4th graders learning about agriculture

Prepping tomorrow's consumers

Feb 08, 2019

Gray skies didn't dampen the spirits of Kansas fourth-graders eager to learn about agriculture. Clambering up on a flat-bed wagon equipped with straw-bale seating, the students, their teachers and local tour guides set off on a Kid's Ag Day adventure. 

Every year since 1993, about 400 students have spent a September school day learning what it takes to produce wheat for their sandwiches, how tractors have evolved over time, why erosion matters and more. 

The event is sponsored by the Great Bend (Kan.) Chamber Ag Committee and involves nearly 100 volunteers and months of planning. The dynamo behind Kid's Ag Day is Jerry Esfeld, a retired fourth-grade teacher who is passionate about sharing her appreciation for agriculture with youngsters. 

Jerry Esfeld at Kid's Ag Day in Kansas

"We are an ag community, but it is amazing how many of our children are clueless when it comes to farming. Still, it's the teachers who say, 'I didn't know that.' We want to spark that enthusiasm so it will be carried over into the classroom."

Some of this year's volunteers were once kids on wagons. "I participated in Kid's Ag Day 14 years ago and have been helping out the last three years," says farmer and seed sales rep Cale Batman. "They're learning what it takes to actually work in ag."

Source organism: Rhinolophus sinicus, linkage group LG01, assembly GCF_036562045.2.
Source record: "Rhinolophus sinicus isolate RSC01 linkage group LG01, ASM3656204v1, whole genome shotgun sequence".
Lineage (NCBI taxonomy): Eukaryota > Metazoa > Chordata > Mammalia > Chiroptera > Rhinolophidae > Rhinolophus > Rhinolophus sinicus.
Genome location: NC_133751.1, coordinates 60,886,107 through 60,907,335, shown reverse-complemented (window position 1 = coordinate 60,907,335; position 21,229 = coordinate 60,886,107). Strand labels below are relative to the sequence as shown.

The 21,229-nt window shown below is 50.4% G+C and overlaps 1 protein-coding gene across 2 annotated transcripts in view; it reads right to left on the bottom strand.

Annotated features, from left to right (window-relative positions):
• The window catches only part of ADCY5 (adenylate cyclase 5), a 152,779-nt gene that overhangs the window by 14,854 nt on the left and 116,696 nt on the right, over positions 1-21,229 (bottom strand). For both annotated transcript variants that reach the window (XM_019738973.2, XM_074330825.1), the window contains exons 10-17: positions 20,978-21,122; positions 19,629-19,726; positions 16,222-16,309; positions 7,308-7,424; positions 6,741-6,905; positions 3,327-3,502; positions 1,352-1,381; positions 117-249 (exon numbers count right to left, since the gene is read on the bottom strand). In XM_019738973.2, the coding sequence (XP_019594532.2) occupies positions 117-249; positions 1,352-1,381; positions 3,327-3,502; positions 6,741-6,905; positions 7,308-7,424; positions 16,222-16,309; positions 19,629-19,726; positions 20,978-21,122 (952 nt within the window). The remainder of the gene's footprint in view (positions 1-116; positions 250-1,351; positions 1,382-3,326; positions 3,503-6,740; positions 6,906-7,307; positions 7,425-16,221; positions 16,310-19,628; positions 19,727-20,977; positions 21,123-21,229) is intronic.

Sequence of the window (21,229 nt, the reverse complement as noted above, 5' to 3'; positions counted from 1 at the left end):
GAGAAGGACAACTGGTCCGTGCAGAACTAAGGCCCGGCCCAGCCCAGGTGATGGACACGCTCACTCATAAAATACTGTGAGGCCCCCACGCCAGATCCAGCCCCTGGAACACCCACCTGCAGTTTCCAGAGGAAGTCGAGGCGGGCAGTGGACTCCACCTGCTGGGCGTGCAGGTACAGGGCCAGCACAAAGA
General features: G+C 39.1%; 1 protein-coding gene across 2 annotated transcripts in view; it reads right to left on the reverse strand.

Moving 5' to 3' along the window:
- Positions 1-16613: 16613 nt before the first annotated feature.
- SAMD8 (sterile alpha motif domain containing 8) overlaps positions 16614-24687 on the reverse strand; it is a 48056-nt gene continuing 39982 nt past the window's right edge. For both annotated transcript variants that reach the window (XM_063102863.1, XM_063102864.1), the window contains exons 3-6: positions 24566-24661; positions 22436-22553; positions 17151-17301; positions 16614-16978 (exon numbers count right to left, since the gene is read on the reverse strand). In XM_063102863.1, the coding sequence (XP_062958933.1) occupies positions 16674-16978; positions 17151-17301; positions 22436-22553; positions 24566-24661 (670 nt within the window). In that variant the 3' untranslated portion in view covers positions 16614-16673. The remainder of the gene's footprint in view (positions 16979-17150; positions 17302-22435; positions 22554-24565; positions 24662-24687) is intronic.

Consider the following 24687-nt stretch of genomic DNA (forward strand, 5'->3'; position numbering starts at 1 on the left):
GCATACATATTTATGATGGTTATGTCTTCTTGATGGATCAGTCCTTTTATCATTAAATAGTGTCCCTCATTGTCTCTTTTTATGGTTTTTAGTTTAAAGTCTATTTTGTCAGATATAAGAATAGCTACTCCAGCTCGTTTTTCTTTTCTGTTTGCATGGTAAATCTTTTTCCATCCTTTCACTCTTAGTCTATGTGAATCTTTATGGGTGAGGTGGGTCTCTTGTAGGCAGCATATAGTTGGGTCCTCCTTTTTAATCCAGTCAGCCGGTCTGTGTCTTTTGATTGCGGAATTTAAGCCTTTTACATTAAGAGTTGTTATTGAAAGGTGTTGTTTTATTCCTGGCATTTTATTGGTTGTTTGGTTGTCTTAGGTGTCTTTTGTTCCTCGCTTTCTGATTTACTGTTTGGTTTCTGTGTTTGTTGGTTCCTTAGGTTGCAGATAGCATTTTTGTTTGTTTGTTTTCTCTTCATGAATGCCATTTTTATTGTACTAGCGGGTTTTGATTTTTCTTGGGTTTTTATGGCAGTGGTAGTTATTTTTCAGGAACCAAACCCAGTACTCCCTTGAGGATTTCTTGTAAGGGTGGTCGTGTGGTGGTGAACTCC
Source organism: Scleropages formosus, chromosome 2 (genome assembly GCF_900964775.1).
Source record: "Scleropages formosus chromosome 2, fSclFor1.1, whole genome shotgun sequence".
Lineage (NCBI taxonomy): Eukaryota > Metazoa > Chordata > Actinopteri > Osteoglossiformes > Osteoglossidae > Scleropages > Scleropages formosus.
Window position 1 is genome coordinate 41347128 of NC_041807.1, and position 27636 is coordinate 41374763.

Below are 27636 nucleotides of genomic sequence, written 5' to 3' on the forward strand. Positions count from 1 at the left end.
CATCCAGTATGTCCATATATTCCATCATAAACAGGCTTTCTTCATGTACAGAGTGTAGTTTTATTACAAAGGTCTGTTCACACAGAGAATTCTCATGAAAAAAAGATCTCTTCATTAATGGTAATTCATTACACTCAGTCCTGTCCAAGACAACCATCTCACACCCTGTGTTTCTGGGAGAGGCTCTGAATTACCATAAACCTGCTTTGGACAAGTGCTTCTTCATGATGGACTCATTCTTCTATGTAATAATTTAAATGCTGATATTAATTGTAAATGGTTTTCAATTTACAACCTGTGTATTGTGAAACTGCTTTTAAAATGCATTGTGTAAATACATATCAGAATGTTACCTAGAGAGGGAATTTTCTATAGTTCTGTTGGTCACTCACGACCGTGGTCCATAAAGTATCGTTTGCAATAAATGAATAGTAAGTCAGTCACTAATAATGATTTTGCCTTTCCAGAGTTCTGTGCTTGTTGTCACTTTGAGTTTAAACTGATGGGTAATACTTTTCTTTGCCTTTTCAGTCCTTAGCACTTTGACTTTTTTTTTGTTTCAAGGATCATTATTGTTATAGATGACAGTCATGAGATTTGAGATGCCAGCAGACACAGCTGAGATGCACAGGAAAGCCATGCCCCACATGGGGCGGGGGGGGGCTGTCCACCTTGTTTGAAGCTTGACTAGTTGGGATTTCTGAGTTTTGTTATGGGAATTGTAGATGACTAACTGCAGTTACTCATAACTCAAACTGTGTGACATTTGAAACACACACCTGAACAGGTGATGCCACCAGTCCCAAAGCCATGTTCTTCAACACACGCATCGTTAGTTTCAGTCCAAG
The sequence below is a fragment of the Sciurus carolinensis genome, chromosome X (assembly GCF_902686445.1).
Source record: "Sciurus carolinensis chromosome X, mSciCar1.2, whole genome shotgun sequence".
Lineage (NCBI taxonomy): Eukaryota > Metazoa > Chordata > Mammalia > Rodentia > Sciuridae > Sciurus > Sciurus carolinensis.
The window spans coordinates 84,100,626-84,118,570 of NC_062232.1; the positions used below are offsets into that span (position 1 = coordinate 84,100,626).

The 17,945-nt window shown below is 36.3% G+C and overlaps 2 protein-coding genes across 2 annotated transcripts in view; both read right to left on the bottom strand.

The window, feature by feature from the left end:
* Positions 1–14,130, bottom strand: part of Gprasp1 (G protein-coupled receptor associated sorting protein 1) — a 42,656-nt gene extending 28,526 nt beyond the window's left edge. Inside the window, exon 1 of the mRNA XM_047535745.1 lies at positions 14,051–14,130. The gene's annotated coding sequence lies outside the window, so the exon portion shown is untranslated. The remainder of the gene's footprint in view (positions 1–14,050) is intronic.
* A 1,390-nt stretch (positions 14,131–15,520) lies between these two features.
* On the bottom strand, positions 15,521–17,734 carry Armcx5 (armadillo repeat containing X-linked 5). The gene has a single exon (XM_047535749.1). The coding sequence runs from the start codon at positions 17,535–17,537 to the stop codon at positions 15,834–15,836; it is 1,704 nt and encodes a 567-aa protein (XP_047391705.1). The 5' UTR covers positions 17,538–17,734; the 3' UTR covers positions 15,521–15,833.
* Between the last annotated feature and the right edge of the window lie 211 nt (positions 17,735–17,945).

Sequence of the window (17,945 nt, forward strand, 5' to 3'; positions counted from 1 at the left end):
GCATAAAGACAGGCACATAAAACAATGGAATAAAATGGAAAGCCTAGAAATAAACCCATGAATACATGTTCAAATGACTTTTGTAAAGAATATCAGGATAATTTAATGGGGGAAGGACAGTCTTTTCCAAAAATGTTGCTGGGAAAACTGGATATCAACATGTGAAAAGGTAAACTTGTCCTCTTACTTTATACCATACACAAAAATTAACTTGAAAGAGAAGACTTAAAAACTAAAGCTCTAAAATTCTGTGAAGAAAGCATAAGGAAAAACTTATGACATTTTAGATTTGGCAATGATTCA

Michael Bahr, a crop consultant, precision ag advisor and farmer, has been working with the event for 22 years. Some of his employees were previous Kid's Ag Day attendees. He says there's value in providing a background in agriculture to children, no matter where their future careers take them. "More than 9,000 kids have gone through the program. Not all of them will come back to this community, but they'll take this information as they become leaders in other communities."

Ron Koelsch, a fourth-generation area farmer, former Great Bend Co-op board member and one of the program originators, says activities like Kid's Ag Day are key to maintaining expertise within the industry. 

"Kids are losing connections with the family farm," say Koelsch. "Many jobs are involved with ag in some way and by stimulating kids' minds about agriculture, we may find the next generation of chemists and soil scientists and others to support family farms."

Great Bend Cooperative Association has long supported Kid's Ag Day and encourages employees to be volunteers, says Dennis Neeland, operations manager. It is one way to keep an increasingly diverse employee base linked with farmers' needs. "We try to teach our employees what the farmer is going through. Every day is a coaching opportunity." 

See more: What a video at chsinc.com/c.

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